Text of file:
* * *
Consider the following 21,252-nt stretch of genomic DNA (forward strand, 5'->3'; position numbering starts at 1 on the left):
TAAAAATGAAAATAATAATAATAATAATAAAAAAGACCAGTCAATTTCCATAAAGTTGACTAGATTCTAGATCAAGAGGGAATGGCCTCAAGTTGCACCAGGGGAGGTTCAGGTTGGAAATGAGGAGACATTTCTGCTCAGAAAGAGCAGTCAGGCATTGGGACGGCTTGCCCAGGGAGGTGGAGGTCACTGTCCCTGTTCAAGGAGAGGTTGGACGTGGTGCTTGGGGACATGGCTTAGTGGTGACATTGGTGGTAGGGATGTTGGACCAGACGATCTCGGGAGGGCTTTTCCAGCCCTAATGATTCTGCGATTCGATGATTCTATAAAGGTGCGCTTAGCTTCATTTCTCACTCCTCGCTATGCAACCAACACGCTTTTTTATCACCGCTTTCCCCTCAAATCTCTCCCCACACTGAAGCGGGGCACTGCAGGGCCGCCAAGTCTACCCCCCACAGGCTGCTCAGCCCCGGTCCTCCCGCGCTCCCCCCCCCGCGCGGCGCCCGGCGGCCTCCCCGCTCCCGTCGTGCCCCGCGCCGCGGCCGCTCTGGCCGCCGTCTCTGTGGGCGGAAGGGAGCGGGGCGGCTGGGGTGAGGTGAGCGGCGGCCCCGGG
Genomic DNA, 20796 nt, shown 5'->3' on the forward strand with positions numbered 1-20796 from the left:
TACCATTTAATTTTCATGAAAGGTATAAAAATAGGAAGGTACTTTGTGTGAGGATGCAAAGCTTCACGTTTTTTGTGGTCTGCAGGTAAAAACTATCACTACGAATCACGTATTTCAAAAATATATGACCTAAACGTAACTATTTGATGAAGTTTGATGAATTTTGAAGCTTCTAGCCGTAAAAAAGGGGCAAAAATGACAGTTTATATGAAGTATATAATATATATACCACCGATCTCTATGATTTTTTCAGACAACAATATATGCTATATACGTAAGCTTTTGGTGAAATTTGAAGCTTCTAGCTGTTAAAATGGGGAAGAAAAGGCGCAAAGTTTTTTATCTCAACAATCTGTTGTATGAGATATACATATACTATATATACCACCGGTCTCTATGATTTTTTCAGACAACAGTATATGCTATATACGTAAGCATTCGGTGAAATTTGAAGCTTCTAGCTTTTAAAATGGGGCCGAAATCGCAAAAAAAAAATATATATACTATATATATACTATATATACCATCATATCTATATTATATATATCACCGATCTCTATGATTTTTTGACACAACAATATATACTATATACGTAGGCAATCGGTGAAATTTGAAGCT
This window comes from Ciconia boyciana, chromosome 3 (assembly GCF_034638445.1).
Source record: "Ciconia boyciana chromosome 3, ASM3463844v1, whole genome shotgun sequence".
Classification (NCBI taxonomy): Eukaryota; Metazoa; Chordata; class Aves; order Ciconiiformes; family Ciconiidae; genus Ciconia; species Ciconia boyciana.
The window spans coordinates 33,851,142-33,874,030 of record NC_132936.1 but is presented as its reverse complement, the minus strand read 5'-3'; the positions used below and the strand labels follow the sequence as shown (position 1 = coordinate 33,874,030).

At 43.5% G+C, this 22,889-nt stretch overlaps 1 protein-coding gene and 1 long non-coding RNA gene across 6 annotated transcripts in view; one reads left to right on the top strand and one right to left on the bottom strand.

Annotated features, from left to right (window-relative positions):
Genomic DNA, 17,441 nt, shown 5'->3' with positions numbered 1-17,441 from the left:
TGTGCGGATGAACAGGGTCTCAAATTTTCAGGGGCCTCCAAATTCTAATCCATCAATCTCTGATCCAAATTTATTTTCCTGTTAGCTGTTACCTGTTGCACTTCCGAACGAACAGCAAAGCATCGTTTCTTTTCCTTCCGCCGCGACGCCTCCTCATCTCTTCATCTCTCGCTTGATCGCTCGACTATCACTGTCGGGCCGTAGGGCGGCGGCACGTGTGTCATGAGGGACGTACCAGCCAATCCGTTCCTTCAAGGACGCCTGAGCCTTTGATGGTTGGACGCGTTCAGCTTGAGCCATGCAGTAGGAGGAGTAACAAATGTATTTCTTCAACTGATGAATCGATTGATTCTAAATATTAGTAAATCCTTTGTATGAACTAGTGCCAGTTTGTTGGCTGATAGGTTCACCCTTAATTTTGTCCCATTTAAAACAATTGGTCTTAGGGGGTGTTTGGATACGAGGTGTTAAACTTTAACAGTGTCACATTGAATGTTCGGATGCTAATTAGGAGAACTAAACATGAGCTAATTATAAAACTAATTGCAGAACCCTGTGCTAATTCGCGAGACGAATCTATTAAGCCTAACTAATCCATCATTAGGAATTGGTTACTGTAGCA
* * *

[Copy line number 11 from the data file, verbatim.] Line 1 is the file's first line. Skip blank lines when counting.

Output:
Genomic DNA, 17,441 nt, shown 5'->3' with positions numbered 1-17,441 from the left: